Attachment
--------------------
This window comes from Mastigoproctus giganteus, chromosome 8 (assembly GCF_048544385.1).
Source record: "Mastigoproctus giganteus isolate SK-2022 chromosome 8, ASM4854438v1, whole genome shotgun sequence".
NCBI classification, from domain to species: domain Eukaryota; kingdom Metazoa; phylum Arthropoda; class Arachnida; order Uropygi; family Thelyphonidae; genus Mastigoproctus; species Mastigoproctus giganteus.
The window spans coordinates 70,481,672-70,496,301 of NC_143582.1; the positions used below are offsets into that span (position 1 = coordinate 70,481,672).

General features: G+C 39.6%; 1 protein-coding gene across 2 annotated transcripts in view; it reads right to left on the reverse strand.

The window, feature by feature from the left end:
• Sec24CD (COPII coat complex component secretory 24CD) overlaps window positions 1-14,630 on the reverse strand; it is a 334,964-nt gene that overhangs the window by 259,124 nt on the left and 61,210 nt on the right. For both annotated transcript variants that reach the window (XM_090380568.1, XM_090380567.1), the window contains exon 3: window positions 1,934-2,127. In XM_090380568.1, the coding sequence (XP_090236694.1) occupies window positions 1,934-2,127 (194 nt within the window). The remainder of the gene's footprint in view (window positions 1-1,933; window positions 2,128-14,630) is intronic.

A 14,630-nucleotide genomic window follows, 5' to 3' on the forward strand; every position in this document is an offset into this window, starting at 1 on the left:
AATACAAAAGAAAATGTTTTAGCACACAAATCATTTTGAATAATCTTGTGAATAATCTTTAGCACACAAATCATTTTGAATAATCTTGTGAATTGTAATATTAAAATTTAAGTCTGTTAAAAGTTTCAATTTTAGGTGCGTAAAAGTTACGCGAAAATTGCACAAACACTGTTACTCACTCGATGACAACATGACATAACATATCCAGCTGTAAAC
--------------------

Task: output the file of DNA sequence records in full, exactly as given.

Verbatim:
This window comes from Mastigoproctus giganteus, chromosome 8 (assembly GCF_048544385.1).
Source record: "Mastigoproctus giganteus isolate SK-2022 chromosome 8, ASM4854438v1, whole genome shotgun sequence".
NCBI classification, from domain to species: domain Eukaryota; kingdom Metazoa; phylum Arthropoda; class Arachnida; order Uropygi; family Thelyphonidae; genus Mastigoproctus; species Mastigoproctus giganteus.
The window spans coordinates 70,481,672-70,496,301 of NC_143582.1; the positions used below are offsets into that span (position 1 = coordinate 70,481,672).

General features: G+C 39.6%; 1 protein-coding gene across 2 annotated transcripts in view; it reads right to left on the reverse strand.

The window, feature by feature from the left end:
• Sec24CD (COPII coat complex component secretory 24CD) overlaps window positions 1-14,630 on the reverse strand; it is a 334,964-nt gene that overhangs the window by 259,124 nt on the left and 61,210 nt on the right. For both annotated transcript variants that reach the window (XM_090380568.1, XM_090380567.1), the window contains exon 3: window positions 1,934-2,127. In XM_090380568.1, the coding sequence (XP_090236694.1) occupies window positions 1,934-2,127 (194 nt within the window). The remainder of the gene's footprint in view (window positions 1-1,933; window positions 2,128-14,630) is intronic.

A 14,630-nucleotide genomic window follows, 5' to 3' on the forward strand; every position in this document is an offset into this window, starting at 1 on the left:
AATACAAAAGAAAATGTTTTAGCACACAAATCATTTTGAATAATCTTGTGAATAATCTTTAGCACACAAATCATTTTGAATAATCTTGTGAATTGTAATATTAAAATTTAAGTCTGTTAAAAGTTTCAATTTTAGGTGCGTAAAAGTTACGCGAAAATTGCACAAACACTGTTACTCACTCGATGACAACATGACATAACATATCCAGCTGTAAAC